With the basement out of the question, I turned to my 2.5 car garage. The extra 0.5 was at the back of the garage and just held lawn equipment and tools. Although tiny, I did a quick layout and realized I could squeeze all of my equipment in there. Planning resumed and everything was going well. At the final stages of planning I was told to contact the local Building Department. After talking to them I realized I was not going to be (legally) brewing commercial beer out of my home at all. My neighborhood’s zoning did not allow for any type of retail business. No matter how small or quiet. The only exception would be if retail was an accessory to the main business. Such as a piano teacher who sells sheet music to their students. The main purpose of their business isn’t to sell sheet music, but it’s allowed since it’s an accessory to giving piano lessons. Either way, I needed to find another place to brew my beer.
I looked at several commercially zoned buildings but they all had the same problem. They cost money. The rental property would cancel out almost all of my profit since my operation was so small. The cheapest location was a 400 square feet suite, but it turned out that the zoning was still incorrect for a brewery. To afford a decent property, I would have to get a bigger system or brew more often. However, this would take more money and more time to distribute more beer. Brewing would have to become my full time job and I wasn’t ready to take a substantial pay cut to make that happen. I had one last idea, but wasn’t sure if it was even a reasonable thing to ask of a friend.

The Last Few Straws

My favorite local bar had a young, charismatic owner that had built a cult following of craft beer lovers since he took ownership. The bar was simply called The Local. After pitching my idea to convert his tiny unused kitchen into a craft brewery, he agreed as long as nothing would disrupt his bar. The best part was the bar was located in Holland, so I wouldn’t have to deal with the same officials that I had formed a grudge against in Toledo. They were just doing their jobs but they were killing my dream! Unfortunately, this attempt was short lived. The company that owned the building didn’t see an advantage to separating the bar from the kitchen as required by state regulation. Since two separate companies can’t live under one roof/address. I would have done the construction to seal off the one connecting doorway, but splitting the lease was too difficult for them. After all, paperwork is hard. There’s a computer and a printer and then somebody needs a pen. It’s a whole ordeal. We would also be violating what’s called the Tied House Act. You can read the description of this violation in the picture below. After six months of anxiously planning, my dream was dead.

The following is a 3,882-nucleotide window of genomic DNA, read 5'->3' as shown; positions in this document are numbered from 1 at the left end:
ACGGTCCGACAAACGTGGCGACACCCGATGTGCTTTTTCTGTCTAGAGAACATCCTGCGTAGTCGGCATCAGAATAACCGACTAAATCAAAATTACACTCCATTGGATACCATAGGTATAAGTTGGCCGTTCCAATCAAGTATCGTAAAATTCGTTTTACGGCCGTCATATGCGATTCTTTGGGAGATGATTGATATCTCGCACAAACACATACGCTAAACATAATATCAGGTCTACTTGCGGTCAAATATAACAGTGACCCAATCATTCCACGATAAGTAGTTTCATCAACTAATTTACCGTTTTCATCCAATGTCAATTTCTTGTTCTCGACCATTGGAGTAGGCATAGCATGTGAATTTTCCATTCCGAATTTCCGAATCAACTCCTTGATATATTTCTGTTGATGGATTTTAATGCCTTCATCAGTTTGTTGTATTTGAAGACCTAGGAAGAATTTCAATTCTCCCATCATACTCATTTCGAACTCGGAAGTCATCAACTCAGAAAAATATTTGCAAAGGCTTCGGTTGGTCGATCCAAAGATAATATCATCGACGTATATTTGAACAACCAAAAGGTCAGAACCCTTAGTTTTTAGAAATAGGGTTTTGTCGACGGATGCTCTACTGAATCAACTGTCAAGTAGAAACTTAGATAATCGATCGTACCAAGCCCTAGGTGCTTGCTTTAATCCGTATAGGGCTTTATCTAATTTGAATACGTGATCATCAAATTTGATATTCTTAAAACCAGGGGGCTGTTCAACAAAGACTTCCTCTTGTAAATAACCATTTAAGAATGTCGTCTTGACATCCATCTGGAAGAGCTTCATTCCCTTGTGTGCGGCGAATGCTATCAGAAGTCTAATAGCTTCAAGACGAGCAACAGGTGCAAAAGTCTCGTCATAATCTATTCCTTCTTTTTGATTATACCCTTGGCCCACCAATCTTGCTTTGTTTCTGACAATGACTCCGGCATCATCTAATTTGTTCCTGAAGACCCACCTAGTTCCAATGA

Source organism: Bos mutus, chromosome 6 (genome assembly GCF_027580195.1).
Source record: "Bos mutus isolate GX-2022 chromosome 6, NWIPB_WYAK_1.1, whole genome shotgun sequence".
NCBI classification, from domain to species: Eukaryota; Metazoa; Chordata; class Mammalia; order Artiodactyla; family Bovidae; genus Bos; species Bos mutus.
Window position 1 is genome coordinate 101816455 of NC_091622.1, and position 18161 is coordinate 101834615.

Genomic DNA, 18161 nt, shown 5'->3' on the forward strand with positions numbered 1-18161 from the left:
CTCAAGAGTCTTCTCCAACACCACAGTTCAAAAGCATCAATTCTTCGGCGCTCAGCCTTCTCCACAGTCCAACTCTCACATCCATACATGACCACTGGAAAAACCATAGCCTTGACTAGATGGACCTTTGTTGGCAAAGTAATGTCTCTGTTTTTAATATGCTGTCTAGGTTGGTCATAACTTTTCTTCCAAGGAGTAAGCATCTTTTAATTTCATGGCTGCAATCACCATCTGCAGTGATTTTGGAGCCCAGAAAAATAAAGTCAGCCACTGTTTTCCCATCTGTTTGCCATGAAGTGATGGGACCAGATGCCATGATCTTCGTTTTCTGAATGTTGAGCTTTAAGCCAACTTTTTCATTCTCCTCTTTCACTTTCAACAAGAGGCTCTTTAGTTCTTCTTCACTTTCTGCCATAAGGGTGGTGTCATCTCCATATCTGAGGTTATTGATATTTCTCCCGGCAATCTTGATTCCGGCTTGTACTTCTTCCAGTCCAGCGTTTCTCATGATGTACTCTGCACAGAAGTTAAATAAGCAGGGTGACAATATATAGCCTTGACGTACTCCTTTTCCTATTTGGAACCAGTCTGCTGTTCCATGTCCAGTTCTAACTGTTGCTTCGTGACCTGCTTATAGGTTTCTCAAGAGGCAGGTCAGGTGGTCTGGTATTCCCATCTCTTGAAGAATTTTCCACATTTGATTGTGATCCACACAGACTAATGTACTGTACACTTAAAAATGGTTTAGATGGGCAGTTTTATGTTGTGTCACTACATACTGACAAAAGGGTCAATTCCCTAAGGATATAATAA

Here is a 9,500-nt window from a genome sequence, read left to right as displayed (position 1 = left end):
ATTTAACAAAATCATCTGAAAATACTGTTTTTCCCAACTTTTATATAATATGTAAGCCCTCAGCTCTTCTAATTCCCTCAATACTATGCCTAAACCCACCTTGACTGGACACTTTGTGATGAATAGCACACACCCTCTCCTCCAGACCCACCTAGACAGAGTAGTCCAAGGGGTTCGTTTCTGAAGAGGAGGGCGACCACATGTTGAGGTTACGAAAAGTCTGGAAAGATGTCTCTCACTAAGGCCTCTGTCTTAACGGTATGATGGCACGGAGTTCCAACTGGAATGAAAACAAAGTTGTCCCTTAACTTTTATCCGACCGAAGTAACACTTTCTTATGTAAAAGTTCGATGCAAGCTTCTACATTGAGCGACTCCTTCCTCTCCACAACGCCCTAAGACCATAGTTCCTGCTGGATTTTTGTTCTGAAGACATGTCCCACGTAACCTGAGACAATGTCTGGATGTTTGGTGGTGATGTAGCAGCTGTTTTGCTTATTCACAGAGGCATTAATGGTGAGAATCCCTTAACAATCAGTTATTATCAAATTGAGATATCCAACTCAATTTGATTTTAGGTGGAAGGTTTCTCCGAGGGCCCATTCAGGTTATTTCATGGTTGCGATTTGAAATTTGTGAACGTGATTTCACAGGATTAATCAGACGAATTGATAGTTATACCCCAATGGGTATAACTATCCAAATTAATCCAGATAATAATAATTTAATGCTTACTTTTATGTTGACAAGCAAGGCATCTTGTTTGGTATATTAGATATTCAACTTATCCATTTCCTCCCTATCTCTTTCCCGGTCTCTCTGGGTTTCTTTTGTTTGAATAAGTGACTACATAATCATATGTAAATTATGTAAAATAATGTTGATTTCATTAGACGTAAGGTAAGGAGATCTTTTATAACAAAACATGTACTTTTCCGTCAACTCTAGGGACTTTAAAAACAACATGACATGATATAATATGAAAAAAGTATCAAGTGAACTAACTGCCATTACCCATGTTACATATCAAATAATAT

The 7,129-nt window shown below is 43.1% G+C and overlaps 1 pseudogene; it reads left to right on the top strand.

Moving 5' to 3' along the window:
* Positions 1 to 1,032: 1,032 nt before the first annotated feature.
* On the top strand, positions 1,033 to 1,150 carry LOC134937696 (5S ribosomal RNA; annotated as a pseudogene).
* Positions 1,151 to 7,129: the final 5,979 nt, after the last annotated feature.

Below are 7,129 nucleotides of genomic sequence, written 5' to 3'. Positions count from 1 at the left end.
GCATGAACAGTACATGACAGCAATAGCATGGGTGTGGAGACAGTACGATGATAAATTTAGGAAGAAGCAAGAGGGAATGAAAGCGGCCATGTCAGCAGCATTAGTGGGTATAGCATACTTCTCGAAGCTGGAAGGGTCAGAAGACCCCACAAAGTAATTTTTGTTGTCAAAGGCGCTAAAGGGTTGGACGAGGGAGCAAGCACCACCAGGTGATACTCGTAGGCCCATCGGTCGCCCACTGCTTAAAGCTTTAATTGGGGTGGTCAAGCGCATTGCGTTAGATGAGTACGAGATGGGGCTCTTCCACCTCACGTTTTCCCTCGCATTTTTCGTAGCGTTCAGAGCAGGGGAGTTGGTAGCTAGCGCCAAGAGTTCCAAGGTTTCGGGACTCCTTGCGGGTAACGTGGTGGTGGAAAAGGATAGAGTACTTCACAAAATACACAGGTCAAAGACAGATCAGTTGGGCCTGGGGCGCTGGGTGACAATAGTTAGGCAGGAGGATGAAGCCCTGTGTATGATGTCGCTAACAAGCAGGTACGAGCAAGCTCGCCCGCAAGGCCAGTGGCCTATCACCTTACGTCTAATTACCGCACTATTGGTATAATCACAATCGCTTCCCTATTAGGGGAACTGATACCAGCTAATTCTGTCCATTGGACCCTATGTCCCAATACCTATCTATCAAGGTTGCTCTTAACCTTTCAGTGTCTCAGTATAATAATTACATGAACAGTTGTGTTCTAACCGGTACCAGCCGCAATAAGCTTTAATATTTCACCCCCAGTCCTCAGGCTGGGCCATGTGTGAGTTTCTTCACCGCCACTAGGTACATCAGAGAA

Remember that other guy I mentioned that was converting his garage into a brewery? Even though he only lived a few miles from me, the regulations in his city were different. He was able to successfully launch his brewery that year. When I ran into him at our local homebrew shop a few months later, he said he could not keep up with demand and was already debating a larger setup and facility. After just 3 months of being in business! More recently I saw that he has signed a lease to move into a new location where he can continue to grow. Jealousy aside, I’m glad he was able to make his garage brewery a reality. It makes me feel a little less crazy for trying the same thing unsuccessfully. But what do you expect? When you’re passionate about something it tends to make you a little crazy. Toledo was slow to catch onto the craft beer scene, but since my failed attempt(s) 20 months ago, 3 new breweries have opened and 2 more are currently being built. All 5 of those breweries have stemmed (in one way or another) from the Toledo homebrew club known as the Glass City Mashers. The itch is obviously there, but who’s crazy enough to scratch it?
Mike Camera
Very interesting story. Thank you for sharing. Too bad it didn't work for you, but you were smart to know when to say when.
Rent, insurance, taxes, utilities, interest on borrowed money, those things all add up.
A low volume brewery selling kegs isn't going to produce the cash flow to pay the bills.
If you can't sell by the glass at least 4 nights a week, and make money selling some food items as well, you really can't run a small brewery. Now having said that, I know someone who started with a keggle type brewing system, sold growlers only out of a primitive tasting room for a couple of years, sold a few kegs to a very small number of accounts, and now has a brewpub. So it can be done, but not while holding down a full time professional job.
I always figured that the biggest headache in starting any business is all the rules and regulations they pile on business these days. Not to mention that if you are successful they will find a way to tax you to death....
Not fully committing to the brewery (i.e. retaining your FT job), being under-capitalized and starting too small have been the demise of many breweries. I agree with madscientist451 that at this size, you HAVE to sell out of your on-site taproom to even hope to run in the black. I think opening a commercial brewery is a glint in almost every homebrewer's eye (including my own!). If it is truly what we want, who knows what the future holds....
What? All of this in Holland and Toledo? Holland has a craft beer tavern?!?!?! Amazing what goes on in 12 years when one moves away.
It's always good to read other people's experiences. And I read a lot of common themes in your story as I've read in others: cart before the horse. Everyone immediately looks at what brewing equipment they want to buy, go talk to the guys at your favorite bars to see if they'll put your beer on tap, etc. The first place to start is property. If you want to brew in your house, which is almost never acceptable without the space being divorced from the living space and if suitable zoning, take ten minutes and go to your local township building and talk to the permitting guys. They'll tell you immediately if it's ok or not. They don't go in for much runaround like state and feds.